By Luke Freedman
With Mitt Romney entering October as the decided underdog it seems fitting to revisit some past presidential election comebacks. And while these cases are entertaining in and of themselves, they also offer insight into the state of the current race.
A conversation about political upsets inevitably starts with Harry Truman’s victory over New York Governor Thomas Dewey in the 1948 presidential election. Truman, who assumed the presidency in 1945 after the death of Franklin D. Roosevelt, struggled to quell divisions within his own party and by the spring of 1948 had seen his approval rating sink to a seemingly fatal 36 percent.
However, the president refused to roll over. He embarked on several cross-country campaign tours and offered harsh critiques of Dewey and the ‘do-nothing’ Republican-controlled Congress. Republicans, Truman warned, would undo all the achievements of the New Deal era.
Truman’s fiery rhetoric is usually seen as the catalyst of his remarkable resurgence. In reality though, his victory was less about campaign strategy than the fact that the fundamentals of the race were quickly shifting in the incumbent’s favour. Political scientist James Campbell explains:
“Until recently, for instance, the Bureau of Economic Analysis (BEA) figured that GDP in the first half of 1948 (leading into the Truman-Dewey contest) was growing at a healthy 4.1% rate. The BEA’s latest series indicates that this greatly understated growth at the outset of the 1948 campaign. The BEA now figures that the economy was growing at a sizzling 6.8%, a revision that helps explain Truman’s miraculous comeback.”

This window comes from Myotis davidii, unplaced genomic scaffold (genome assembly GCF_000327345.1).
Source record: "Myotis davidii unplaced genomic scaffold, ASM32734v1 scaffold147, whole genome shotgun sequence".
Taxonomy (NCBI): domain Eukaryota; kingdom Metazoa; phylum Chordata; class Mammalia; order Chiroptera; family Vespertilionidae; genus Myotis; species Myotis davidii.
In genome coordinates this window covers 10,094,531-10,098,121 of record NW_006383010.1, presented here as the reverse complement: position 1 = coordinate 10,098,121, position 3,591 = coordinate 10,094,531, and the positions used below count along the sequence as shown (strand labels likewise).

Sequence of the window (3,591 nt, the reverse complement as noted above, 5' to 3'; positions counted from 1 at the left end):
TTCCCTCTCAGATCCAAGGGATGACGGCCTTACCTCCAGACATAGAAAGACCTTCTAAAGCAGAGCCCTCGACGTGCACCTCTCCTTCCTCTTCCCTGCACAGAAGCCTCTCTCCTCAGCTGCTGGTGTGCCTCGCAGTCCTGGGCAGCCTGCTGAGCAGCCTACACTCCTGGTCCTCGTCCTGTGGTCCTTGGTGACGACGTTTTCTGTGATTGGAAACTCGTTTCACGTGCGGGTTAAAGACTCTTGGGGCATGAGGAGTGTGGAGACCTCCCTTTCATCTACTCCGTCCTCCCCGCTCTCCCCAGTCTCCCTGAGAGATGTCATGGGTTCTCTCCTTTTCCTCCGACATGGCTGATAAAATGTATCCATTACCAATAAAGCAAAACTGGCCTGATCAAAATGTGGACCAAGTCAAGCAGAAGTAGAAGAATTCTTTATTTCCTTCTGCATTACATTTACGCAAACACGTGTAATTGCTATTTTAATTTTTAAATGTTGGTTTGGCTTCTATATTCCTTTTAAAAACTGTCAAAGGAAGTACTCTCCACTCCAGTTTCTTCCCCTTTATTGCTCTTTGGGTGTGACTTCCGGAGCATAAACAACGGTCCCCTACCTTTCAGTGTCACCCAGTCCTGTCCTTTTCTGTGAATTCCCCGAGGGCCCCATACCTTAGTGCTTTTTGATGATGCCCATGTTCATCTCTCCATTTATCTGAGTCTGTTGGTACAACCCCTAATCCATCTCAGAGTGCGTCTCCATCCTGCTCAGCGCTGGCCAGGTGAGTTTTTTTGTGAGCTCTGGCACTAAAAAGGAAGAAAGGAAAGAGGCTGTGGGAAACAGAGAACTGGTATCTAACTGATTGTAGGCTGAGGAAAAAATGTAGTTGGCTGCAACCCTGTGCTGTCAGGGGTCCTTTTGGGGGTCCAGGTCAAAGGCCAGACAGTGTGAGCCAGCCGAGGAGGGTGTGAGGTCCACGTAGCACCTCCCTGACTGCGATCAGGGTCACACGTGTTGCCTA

The other much-discussed presidential “comeback” is Ronald Reagan’s decisive victory over incumbent Jimmy Carter in the 1980 election. The contest has become a something of a rallying point for the Romney campaign and it’s not hard to see why. Just before the election, undecided voters broke strongly towards the challenger, turning what had been a close election into a landslide.
However, the comeback narrative is misleading. There were a couple of late October polls that had Carter ahead. But that doesn’t mean he was actually leading. Political scientist John Sides has aggregated the polls to show the state of the race throughout 1980. As you can see from the graph, Reagan had taken the lead by late May and opened up an enormous gap after the Republican convention. The contest would tighten again but Reagan never relinquished his advantage.
Much is made of Reagan’s strong debate performance a week before the election. But, by this time, the Republican challenger was already a fairly solid favourite thanks to an abysmal economy.
These cases are a reminder not to read too much into the ins and outs of the campaign. It’s not that a strong debate performance or campaign tactics are inconsequential. These things matter. But election analysis often misses the forest for the trees; focusing narrowly on supposed turning points while ignoring underlying economic trends that are more often than not directing the race. Consequently, you end up retrofitting a misleading ‘comeback’ narrative that doesn’t fit the data.
These examples also illustrate the extent of the challenge that Romney faces. The Republican nominee trails by four points and so far hasn’t generated any headway in the general election. Based on history and the current state of the race it’s unlikely that the upcoming debates or another campaign recalibration will be enough to close the gap.
In August, conservative columnist Rich Lowry urged Romney to “Give em Hell, Mitt. A reference to Truman’s no holds-barred campaign in 1948. It might be sound advice. But, if Romney really wants to follow Truman’s path to the White House; and isn’t afraid to be a little self-serving, it’s probably time to start hoping for some bad economic news.
This article originally appeared in The Conversation.